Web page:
The Social Complexities

As parents ourselves, we understand the love and concern a parent has for a child who is suffering.  Some of us at PRHC have had children who have suffered from chronic illnesses. The love and concern that a parent has for a sick child is admirable. However, when parents or the child become too anxious or frustrated, it often becomes counterproductive and those children have less of a chance of getting well as a result.

It is a common misconception that if a child is suffering from severe and/or frequent headaches, then there must be something seriously wrong and someone better find that simple root cause.  However, there are only a handful of bad things that can cause severe headaches as a symptoms, beside migraine.  These includes things like brain tumors, increased spinal fluid pressure and infections around the brain.  The diagnosing process is usually more a simple process of ruling out these things.  It all starts with a careful exam in the office.

I personally see about a thousand new patients a year, and out of those, one may have a serious cause such as a brain tumor. After thirty two years of headache work, I’ve never seen a patient with a brain tumor for whom I did not first find an abnormality in their initial neurological exam.  However, it is possible that the handful of really  bad causes  could eventually be determined as the root cause even though the  patient appeared to initially have a normal office exam. This is why a brain MRI is sometimes required as a diagnostic test.  Rarely, a spinal tap is needed to rule out increased spinal fluid pressure or infection.  Blood tests, allergy testing and the like are almost never helpful.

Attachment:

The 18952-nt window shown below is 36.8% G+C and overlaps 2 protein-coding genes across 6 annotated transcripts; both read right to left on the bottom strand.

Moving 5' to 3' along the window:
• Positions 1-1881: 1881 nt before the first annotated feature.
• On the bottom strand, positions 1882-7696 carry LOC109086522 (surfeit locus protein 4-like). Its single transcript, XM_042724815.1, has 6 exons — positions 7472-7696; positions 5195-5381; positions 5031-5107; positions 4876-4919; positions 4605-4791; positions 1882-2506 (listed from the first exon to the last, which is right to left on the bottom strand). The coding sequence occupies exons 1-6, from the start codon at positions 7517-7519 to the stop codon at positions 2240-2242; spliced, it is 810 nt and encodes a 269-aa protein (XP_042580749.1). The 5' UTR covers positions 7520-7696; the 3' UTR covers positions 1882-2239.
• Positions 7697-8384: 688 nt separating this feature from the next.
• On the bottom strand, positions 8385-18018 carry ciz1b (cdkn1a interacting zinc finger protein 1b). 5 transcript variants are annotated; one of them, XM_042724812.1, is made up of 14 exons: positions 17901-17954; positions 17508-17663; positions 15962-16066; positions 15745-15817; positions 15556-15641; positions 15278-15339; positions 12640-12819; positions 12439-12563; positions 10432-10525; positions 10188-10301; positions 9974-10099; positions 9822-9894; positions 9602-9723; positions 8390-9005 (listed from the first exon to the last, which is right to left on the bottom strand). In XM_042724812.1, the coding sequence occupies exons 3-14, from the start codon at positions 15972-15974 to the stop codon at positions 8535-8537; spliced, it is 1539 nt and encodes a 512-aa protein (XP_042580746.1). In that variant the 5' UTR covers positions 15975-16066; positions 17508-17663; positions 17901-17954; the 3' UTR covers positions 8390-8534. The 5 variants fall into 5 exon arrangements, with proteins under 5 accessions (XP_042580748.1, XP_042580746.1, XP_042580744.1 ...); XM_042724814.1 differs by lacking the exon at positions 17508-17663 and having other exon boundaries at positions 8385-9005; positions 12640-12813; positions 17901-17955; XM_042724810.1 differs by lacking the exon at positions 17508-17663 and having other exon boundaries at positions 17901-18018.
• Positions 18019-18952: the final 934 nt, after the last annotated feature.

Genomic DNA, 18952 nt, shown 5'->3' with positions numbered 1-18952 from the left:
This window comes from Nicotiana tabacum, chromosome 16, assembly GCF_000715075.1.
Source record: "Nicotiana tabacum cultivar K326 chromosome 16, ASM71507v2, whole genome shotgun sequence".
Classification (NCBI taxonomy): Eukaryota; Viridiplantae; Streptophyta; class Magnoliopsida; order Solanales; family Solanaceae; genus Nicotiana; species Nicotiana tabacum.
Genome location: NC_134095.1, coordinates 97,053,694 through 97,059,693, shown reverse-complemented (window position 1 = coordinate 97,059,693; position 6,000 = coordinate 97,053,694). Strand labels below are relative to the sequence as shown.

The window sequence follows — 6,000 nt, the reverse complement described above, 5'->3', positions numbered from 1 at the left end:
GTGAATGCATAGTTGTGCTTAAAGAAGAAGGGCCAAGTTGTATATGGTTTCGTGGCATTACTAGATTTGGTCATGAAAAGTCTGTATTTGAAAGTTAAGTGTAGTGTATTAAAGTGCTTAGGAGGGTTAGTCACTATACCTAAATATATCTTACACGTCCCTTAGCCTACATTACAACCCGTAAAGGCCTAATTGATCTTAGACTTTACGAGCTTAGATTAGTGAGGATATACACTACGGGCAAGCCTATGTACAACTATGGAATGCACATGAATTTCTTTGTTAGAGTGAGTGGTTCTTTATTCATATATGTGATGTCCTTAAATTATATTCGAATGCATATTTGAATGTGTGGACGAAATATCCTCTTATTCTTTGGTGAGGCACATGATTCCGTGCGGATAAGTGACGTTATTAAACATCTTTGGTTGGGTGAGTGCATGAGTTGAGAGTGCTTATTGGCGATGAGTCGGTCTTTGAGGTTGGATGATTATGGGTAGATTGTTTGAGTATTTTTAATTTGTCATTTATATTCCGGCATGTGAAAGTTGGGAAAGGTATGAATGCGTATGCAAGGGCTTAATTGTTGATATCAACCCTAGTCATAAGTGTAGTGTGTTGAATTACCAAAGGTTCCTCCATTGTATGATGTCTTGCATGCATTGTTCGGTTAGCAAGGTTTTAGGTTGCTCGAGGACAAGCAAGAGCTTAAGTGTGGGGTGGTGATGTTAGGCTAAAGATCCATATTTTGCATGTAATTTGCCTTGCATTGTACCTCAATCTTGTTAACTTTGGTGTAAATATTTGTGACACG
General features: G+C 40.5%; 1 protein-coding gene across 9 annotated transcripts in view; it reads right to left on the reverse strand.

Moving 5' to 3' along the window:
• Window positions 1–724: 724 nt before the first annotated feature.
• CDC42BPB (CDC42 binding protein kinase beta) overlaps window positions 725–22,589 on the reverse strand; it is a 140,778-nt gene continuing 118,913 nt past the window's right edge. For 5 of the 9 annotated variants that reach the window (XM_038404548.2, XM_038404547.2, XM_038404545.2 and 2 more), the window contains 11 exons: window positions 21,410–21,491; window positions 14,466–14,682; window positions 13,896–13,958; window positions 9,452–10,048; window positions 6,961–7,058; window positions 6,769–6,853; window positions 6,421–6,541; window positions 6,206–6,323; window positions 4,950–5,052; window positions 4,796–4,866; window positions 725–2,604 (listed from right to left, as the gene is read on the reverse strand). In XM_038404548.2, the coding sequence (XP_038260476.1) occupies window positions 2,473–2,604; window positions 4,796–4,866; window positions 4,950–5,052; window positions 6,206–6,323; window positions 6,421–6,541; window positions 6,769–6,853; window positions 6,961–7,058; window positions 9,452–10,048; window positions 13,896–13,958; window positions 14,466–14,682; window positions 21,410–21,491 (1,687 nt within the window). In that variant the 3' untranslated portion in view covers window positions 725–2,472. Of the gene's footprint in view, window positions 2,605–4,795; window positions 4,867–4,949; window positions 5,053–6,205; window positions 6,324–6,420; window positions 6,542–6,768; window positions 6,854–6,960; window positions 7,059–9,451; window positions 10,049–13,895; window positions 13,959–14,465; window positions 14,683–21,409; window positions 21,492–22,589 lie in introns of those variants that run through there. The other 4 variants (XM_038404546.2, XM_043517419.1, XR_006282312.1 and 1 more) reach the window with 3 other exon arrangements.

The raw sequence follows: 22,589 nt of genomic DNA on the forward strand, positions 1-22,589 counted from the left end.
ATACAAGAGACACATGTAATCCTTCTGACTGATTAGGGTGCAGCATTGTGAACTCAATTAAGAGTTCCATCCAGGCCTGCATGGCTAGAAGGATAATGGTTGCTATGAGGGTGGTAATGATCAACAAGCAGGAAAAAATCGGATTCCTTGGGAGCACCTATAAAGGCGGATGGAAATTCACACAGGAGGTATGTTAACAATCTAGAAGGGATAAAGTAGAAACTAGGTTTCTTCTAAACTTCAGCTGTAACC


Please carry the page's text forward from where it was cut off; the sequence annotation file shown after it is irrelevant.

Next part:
It is often difficult for parents to rest in the assurance of a normal exam. They continue being anxious thinking that something horrible is wrong and that it is being missed.  They want to find a provider who is able to quickly identify a very simple cause for their child’s headache.  And they want to see that when that cause is eliminated, the headaches are cured forever. People have seen too many TV shows or heard tales from friends where this scenario has happened. But unfortunately those stories are usually unreliable and just not a representation of reality.

Rather than focusing on treatments that can help migraine sufferers to get well, these well-meaning parents start a long and fruitless search for the simplistic “cause.” Not only is this search a distraction, it often starts to sow distrust between the parent and the provider who has the best chance of helping them. Of course we here at PRHC are devoted to treating the real cause and not just treating the symptoms.  But our success in being able to do that begins with understanding that the real cause, as described above, is complex. It requires patience and trust to go through a process of trials, which will eventually lead to finding the most effective solution for each unique patient.

Continued . . .

J. Michael Jones, MPAS-C